Conversations in vehicles offer a particular intimacy: occupants have no choice but to be present. In Evacuation by Raphaël Jerusalmy, translated from the French by Penny Hueston, a car's interior provides the opportunity for a young man to reveal his experiences during an evacuation of Tel Aviv, and for Jerusalmy, a former member of the Israeli military intelligence service, to show people upholding life and art in the midst of warfare.
The novella opens with Naor, an aspiring filmmaker, talking to his mother at the beginning of a drive. His voice serves as the primary narration throughout the book, as it's his story that unfolds. Typical small talk (put on your seatbelt, sorry about that turn) precedes his unexpected comment: "Don't be sad, Mum." With this remark the reader enters the car, too, and listens to Naor, as he drives, explain what happened during a recent military attack on Tel Aviv.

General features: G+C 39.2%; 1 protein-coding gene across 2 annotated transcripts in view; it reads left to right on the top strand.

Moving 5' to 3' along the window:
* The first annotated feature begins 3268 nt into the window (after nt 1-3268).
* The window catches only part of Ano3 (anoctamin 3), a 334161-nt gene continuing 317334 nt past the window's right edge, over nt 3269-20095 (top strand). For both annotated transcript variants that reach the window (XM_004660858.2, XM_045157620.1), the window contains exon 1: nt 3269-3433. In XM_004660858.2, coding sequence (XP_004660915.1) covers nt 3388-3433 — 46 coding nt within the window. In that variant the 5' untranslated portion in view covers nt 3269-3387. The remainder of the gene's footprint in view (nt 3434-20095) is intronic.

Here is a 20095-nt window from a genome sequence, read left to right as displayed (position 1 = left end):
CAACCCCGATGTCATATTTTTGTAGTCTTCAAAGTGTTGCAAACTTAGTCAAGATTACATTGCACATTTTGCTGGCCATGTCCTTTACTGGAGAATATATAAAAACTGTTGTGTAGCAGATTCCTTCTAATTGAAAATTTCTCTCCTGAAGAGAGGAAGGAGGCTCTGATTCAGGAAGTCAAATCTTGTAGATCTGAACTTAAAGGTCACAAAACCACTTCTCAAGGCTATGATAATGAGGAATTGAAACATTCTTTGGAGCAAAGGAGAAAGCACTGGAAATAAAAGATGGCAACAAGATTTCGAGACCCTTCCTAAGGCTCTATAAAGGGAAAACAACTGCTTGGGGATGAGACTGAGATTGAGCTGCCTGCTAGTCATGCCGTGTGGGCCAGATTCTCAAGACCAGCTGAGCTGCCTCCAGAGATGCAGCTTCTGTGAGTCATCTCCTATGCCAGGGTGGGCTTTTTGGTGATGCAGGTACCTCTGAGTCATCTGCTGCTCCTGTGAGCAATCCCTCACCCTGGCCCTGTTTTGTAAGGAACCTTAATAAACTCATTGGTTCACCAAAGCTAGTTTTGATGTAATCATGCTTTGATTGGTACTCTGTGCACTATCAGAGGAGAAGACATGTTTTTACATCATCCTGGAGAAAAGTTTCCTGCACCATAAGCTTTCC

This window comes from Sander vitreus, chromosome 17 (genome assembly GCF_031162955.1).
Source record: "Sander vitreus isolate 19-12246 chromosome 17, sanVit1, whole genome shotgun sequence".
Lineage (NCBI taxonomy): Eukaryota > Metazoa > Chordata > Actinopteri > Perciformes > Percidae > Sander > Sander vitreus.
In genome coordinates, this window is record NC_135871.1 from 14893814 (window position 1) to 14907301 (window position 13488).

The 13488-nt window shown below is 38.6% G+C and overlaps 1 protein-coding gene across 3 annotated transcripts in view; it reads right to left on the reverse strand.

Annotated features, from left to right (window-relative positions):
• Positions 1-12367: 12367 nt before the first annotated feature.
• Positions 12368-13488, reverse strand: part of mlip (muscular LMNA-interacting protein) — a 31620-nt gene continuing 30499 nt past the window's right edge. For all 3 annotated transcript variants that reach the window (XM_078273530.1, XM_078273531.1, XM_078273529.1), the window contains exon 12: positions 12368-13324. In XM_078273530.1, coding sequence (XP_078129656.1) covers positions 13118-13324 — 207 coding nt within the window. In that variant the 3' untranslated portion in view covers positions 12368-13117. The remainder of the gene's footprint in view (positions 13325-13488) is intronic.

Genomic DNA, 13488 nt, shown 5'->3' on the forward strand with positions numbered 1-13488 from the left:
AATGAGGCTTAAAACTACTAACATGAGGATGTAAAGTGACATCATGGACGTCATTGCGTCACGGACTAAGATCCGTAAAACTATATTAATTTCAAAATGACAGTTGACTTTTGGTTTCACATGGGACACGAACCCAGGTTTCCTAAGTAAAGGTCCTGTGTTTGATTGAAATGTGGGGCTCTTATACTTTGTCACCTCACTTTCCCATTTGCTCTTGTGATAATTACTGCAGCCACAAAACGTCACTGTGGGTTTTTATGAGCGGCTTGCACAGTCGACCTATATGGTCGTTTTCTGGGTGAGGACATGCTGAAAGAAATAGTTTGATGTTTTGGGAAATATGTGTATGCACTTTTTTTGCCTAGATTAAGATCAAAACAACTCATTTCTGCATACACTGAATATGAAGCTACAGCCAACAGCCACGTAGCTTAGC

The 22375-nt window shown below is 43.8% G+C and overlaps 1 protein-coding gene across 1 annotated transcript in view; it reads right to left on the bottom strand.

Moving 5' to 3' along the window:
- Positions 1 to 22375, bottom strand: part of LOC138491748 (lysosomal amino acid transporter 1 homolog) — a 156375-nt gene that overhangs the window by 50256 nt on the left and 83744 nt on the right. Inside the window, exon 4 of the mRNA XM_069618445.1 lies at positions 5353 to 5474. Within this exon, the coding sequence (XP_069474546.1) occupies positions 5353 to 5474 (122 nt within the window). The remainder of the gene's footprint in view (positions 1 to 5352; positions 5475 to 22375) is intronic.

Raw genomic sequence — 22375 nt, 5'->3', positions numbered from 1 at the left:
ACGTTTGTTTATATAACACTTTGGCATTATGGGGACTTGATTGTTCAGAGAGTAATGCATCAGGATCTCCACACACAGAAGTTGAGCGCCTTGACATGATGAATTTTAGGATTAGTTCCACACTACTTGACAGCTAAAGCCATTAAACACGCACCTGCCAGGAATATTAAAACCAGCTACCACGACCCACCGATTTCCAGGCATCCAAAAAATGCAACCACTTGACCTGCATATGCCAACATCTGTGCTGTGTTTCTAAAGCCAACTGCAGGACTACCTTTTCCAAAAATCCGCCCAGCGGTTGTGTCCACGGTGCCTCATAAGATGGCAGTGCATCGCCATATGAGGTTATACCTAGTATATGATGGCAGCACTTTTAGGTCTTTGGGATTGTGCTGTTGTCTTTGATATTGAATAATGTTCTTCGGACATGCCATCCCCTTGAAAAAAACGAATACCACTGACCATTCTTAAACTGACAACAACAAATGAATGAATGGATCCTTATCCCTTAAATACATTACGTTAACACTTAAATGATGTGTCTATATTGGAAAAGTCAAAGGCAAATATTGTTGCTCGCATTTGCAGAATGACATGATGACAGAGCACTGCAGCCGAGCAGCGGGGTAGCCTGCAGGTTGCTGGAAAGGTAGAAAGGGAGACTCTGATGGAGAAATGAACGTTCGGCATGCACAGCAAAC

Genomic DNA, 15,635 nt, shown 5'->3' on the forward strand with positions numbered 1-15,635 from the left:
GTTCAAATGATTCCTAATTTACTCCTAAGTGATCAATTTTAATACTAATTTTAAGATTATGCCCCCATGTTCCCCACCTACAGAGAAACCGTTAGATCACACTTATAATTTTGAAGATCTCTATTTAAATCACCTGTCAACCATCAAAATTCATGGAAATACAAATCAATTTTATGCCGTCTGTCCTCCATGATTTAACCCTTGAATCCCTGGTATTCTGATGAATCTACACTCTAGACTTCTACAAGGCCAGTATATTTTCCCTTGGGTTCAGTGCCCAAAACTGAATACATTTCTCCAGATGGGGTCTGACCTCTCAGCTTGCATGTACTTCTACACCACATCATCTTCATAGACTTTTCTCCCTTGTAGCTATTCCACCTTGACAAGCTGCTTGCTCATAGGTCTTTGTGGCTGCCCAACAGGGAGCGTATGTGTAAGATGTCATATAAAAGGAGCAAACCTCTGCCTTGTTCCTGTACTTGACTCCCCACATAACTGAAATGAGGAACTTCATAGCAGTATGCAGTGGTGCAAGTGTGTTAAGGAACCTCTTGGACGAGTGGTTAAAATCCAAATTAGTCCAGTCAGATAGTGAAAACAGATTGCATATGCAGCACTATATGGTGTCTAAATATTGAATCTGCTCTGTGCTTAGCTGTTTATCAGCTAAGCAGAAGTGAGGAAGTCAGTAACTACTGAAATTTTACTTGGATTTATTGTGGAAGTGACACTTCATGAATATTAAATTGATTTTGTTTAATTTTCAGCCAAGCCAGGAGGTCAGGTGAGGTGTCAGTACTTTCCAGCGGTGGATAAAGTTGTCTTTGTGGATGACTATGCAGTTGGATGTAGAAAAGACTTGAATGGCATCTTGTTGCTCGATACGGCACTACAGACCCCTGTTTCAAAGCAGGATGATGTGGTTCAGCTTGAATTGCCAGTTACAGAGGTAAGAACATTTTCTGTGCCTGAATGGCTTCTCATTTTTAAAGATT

Naor and his girlfriend, Yaël, had planned to accompany Saba, his grandfather, on a bus to the countryside during the mandatory evacuation of the city. At the last minute, Saba gets off the bus and refuses to leave. Naor and Yaël follow him, initially to change his mind, but when he refuses, they decide, in an act of "dissidence," to defy the evacuation order.
Evacuation is no typical war novel: spare yet compelling, and extraordinarily moving in unexpected places, it challenges those who glance impassively at a televised war to step into the experience of those nearby. --Cindy Pauldine, bookseller, the river's end bookstore, Oswego, N.Y.